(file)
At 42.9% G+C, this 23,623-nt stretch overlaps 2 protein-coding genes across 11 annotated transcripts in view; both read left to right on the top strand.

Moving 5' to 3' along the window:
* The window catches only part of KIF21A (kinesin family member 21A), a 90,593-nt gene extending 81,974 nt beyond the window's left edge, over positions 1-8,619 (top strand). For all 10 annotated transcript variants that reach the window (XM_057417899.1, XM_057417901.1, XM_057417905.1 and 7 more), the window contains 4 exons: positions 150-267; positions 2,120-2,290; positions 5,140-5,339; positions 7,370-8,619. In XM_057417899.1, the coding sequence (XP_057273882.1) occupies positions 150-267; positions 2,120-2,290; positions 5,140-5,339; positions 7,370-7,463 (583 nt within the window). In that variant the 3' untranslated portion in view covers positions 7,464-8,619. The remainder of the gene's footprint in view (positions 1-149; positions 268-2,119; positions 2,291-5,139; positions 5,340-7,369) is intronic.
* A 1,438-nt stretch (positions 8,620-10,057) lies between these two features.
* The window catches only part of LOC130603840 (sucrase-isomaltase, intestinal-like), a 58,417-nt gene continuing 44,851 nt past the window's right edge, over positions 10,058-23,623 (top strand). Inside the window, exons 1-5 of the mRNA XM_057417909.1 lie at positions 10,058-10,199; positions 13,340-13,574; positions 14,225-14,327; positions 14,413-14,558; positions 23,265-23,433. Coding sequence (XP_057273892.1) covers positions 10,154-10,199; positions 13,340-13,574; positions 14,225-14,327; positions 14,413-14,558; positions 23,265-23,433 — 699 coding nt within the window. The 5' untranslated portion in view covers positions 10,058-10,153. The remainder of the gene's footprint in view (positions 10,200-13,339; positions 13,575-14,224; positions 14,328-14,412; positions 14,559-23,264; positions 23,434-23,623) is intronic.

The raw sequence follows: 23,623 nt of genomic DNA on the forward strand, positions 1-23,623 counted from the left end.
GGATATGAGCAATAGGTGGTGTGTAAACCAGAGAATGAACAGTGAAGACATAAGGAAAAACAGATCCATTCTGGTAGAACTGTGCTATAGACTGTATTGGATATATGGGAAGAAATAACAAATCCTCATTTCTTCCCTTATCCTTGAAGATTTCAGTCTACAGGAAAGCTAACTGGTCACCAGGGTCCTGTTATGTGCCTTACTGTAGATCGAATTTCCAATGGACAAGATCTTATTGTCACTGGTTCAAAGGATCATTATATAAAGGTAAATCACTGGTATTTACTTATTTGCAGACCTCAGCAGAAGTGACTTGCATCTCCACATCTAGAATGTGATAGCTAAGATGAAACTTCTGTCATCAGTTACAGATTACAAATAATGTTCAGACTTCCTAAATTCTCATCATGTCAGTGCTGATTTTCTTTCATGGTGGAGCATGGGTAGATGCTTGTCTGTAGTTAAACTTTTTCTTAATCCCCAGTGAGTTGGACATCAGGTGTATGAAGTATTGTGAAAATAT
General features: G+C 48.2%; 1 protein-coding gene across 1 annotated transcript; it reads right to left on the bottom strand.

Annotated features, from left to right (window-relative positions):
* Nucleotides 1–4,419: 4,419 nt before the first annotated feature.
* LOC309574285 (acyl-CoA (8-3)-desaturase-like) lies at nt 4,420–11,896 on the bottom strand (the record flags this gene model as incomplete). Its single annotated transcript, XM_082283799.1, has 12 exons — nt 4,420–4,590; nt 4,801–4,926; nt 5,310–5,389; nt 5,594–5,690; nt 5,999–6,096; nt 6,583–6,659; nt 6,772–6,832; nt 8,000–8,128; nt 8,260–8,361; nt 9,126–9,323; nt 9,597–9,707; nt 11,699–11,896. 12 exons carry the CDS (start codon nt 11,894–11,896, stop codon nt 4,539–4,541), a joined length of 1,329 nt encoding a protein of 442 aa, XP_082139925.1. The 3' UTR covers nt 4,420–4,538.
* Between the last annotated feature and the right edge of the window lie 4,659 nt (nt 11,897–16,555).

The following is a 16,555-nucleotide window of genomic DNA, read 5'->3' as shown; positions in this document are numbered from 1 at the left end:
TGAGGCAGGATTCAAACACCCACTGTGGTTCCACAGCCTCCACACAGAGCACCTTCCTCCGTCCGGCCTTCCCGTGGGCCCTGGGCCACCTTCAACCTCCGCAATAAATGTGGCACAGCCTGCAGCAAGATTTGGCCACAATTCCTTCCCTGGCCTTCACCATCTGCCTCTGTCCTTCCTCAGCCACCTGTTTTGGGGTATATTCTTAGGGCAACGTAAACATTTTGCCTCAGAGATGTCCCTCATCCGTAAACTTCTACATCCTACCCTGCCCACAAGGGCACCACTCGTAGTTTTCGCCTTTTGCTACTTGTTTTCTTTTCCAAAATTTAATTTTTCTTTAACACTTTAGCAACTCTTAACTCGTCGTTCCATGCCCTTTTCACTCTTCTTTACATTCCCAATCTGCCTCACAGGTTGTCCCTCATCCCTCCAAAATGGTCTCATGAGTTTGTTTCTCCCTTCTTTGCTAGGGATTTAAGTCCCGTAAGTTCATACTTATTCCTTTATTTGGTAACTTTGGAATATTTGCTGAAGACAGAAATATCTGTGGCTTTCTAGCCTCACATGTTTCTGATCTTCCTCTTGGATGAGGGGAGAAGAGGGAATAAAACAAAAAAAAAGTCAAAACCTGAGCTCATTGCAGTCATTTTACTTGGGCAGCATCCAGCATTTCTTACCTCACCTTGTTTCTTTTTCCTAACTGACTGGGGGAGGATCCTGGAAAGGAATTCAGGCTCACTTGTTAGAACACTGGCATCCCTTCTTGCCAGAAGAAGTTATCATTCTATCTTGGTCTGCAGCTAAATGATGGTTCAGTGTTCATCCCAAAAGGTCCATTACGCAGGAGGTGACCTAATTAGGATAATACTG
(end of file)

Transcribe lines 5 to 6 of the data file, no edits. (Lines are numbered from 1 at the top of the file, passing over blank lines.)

* The window catches only part of LOC130603840 (sucrase-isomaltase, intestinal-like), a 58,417-nt gene continuing 44,851 nt past the window's right edge, over positions 10,058-23,623 (top strand). Inside the window, exons 1-5 of the mRNA XM_057417909.1 lie at positions 10,058-10,199; positions 13,340-13,574; positions 14,225-14,327; positions 14,413-14,558; positions 23,265-23,433. Coding sequence (XP_057273892.1) covers positions 10,154-10,199; positions 13,340-13,574; positions 14,225-14,327; positions 14,413-14,558; positions 23,265-23,433 — 699 coding nt within the window. The 5' untranslated portion in view covers positions 10,058-10,153. The remainder of the gene's footprint in view (positions 10,200-13,339; positions 13,575-14,224; positions 14,328-14,412; positions 14,559-23,264; positions 23,434-23,623) is intronic.

The raw sequence follows: 23,623 nt of genomic DNA on the forward strand, positions 1-23,623 counted from the left end.